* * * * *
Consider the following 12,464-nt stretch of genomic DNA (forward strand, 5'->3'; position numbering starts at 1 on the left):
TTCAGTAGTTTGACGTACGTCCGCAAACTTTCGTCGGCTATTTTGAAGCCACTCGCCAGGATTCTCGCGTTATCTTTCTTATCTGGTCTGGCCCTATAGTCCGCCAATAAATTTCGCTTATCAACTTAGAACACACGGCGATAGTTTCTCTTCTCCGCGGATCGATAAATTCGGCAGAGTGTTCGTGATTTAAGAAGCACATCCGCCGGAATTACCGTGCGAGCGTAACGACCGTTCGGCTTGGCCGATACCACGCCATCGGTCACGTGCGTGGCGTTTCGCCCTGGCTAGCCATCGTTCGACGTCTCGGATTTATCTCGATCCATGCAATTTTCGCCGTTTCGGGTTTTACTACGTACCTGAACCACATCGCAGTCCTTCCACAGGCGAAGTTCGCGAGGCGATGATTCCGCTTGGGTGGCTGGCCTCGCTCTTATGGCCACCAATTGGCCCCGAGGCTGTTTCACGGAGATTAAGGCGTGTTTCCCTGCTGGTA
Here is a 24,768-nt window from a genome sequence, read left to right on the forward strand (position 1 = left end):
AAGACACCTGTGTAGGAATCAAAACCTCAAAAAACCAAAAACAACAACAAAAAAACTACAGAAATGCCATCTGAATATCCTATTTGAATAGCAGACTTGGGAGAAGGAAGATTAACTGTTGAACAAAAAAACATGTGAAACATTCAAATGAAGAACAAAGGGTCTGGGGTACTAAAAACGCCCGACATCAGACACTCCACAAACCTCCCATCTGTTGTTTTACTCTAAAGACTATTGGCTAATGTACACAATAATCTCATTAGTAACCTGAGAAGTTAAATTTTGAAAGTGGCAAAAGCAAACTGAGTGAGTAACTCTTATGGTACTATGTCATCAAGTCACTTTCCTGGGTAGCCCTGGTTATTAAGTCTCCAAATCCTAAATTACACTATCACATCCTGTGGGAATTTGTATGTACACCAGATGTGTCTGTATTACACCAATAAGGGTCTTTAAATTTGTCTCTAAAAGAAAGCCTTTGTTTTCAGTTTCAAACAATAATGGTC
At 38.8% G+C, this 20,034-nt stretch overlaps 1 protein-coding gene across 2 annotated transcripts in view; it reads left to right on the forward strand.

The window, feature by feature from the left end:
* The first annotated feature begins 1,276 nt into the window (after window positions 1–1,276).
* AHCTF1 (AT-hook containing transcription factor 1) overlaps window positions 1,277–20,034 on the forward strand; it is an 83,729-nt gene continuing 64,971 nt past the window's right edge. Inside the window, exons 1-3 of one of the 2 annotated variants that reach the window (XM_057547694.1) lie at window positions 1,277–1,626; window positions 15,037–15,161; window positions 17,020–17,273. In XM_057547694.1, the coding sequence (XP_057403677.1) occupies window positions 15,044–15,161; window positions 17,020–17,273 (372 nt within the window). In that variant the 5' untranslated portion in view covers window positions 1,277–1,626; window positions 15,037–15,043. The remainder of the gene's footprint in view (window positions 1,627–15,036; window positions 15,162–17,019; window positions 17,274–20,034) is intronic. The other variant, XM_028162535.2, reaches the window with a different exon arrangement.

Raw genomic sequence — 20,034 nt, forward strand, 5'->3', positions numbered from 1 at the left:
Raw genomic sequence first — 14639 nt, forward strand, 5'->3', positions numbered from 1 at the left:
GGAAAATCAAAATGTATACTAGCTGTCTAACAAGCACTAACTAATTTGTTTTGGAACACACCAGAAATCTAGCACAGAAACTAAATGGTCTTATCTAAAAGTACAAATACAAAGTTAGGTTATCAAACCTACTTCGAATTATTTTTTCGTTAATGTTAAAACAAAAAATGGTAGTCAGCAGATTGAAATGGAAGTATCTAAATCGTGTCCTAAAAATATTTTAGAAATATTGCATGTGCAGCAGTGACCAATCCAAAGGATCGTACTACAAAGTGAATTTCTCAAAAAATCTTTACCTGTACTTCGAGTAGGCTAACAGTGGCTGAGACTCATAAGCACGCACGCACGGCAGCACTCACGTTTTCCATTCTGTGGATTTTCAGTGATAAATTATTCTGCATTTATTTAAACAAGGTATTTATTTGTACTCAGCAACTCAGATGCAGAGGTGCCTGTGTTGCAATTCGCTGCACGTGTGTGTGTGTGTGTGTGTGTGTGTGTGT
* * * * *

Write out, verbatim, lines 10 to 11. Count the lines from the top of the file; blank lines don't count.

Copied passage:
Raw genomic sequence first — 14639 nt, forward strand, 5'->3', positions numbered from 1 at the left:
GGAAAATCAAAATGTATACTAGCTGTCTAACAAGCACTAACTAATTTGTTTTGGAACACACCAGAAATCTAGCACAGAAACTAAATGGTCTTATCTAAAAGTACAAATACAAAGTTAGGTTATCAAACCTACTTCGAATTATTTTTTCGTTAATGTTAAAACAAAAAATGGTAGTCAGCAGATTGAAATGGAAGTATCTAAATCGTGTCCTAAAAATATTTTAGAAATATTGCATGTGCAGCAGTGACCAATCCAAAGGATCGTACTACAAAGTGAATTTCTCAAAAAATCTTTACCTGTACTTCGAGTAGGCTAACAGTGGCTGAGACTCATAAGCACGCACGCACGGCAGCACTCACGTTTTCCATTCTGTGGATTTTCAGTGATAAATTATTCTGCATTTATTTAAACAAGGTATTTATTTGTACTCAGCAACTCAGATGCAGAGGTGCCTGTGTTGCAATTCGCTGCACGTGTGTGTGTGTGTGTGTGTGTGTGTGTGT